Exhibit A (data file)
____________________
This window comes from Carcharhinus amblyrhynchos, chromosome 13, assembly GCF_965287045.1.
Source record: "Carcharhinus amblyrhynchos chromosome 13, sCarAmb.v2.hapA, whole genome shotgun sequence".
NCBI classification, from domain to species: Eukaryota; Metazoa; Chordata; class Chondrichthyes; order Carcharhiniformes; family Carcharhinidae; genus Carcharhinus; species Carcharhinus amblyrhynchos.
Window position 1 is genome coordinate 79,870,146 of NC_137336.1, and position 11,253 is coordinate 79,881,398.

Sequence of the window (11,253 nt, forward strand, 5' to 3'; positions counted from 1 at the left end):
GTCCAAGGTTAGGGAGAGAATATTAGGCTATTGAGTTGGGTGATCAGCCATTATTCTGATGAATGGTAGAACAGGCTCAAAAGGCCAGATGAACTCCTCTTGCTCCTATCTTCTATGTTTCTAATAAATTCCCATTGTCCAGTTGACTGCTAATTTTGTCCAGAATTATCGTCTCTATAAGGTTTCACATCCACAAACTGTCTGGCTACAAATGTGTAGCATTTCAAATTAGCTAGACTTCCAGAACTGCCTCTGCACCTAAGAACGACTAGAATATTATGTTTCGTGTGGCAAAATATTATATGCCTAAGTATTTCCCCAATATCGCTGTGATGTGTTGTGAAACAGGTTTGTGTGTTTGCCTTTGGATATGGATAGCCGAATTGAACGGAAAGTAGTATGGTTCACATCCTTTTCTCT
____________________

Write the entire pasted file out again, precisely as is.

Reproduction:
This window comes from Carcharhinus amblyrhynchos, chromosome 13, assembly GCF_965287045.1.
Source record: "Carcharhinus amblyrhynchos chromosome 13, sCarAmb.v2.hapA, whole genome shotgun sequence".
NCBI classification, from domain to species: Eukaryota; Metazoa; Chordata; class Chondrichthyes; order Carcharhiniformes; family Carcharhinidae; genus Carcharhinus; species Carcharhinus amblyrhynchos.
Window position 1 is genome coordinate 79,870,146 of NC_137336.1, and position 11,253 is coordinate 79,881,398.

Sequence of the window (11,253 nt, forward strand, 5' to 3'; positions counted from 1 at the left end):
GTCCAAGGTTAGGGAGAGAATATTAGGCTATTGAGTTGGGTGATCAGCCATTATTCTGATGAATGGTAGAACAGGCTCAAAAGGCCAGATGAACTCCTCTTGCTCCTATCTTCTATGTTTCTAATAAATTCCCATTGTCCAGTTGACTGCTAATTTTGTCCAGAATTATCGTCTCTATAAGGTTTCACATCCACAAACTGTCTGGCTACAAATGTGTAGCATTTCAAATTAGCTAGACTTCCAGAACTGCCTCTGCACCTAAGAACGACTAGAATATTATGTTTCGTGTGGCAAAATATTATATGCCTAAGTATTTCCCCAATATCGCTGTGATGTGTTGTGAAACAGGTTTGTGTGTTTGCCTTTGGATATGGATAGCCGAATTGAACGGAAAGTAGTATGGTTCACATCCTTTTCTCT